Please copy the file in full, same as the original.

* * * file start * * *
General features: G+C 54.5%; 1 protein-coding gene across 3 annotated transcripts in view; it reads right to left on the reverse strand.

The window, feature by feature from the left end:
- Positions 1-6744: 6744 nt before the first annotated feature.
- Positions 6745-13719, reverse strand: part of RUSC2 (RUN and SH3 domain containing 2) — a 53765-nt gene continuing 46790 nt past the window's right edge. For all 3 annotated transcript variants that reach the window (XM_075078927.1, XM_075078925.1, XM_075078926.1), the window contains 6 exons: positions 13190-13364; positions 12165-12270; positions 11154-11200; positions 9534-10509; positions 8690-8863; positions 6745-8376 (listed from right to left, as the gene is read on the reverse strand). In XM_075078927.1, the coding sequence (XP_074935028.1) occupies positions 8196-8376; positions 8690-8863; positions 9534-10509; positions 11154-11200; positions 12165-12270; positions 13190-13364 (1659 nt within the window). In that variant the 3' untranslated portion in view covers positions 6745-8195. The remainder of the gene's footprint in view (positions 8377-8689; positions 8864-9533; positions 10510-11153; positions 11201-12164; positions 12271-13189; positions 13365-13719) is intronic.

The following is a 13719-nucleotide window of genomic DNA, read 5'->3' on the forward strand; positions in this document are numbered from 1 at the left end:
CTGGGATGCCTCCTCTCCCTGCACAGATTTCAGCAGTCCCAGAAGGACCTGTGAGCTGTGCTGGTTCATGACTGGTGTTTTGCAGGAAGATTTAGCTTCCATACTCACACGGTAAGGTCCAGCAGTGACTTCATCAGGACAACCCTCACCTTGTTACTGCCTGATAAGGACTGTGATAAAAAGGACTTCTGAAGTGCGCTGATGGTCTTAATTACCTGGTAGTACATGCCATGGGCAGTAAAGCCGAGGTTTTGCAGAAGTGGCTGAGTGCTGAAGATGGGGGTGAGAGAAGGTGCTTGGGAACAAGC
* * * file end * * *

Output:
General features: G+C 54.5%; 1 protein-coding gene across 3 annotated transcripts in view; it reads right to left on the reverse strand.

The window, feature by feature from the left end:
- Positions 1-6744: 6744 nt before the first annotated feature.
- Positions 6745-13719, reverse strand: part of RUSC2 (RUN and SH3 domain containing 2) — a 53765-nt gene continuing 46790 nt past the window's right edge. For all 3 annotated transcript variants that reach the window (XM_075078927.1, XM_075078925.1, XM_075078926.1), the window contains 6 exons: positions 13190-13364; positions 12165-12270; positions 11154-11200; positions 9534-10509; positions 8690-8863; positions 6745-8376 (listed from right to left, as the gene is read on the reverse strand). In XM_075078927.1, the coding sequence (XP_074935028.1) occupies positions 8196-8376; positions 8690-8863; positions 9534-10509; positions 11154-11200; positions 12165-12270; positions 13190-13364 (1659 nt within the window). In that variant the 3' untranslated portion in view covers positions 6745-8195. The remainder of the gene's footprint in view (positions 8377-8689; positions 8864-9533; positions 10510-11153; positions 11201-12164; positions 12271-13189; positions 13365-13719) is intronic.

The following is a 13719-nucleotide window of genomic DNA, read 5'->3' on the forward strand; positions in this document are numbered from 1 at the left end:
CTGGGATGCCTCCTCTCCCTGCACAGATTTCAGCAGTCCCAGAAGGACCTGTGAGCTGTGCTGGTTCATGACTGGTGTTTTGCAGGAAGATTTAGCTTCCATACTCACACGGTAAGGTCCAGCAGTGACTTCATCAGGACAACCCTCACCTTGTTACTGCCTGATAAGGACTGTGATAAAAAGGACTTCTGAAGTGCGCTGATGGTCTTAATTACCTGGTAGTACATGCCATGGGCAGTAAAGCCGAGGTTTTGCAGAAGTGGCTGAGTGCTGAAGATGGGGGTGAGAGAAGGTGCTTGGGAACAAGC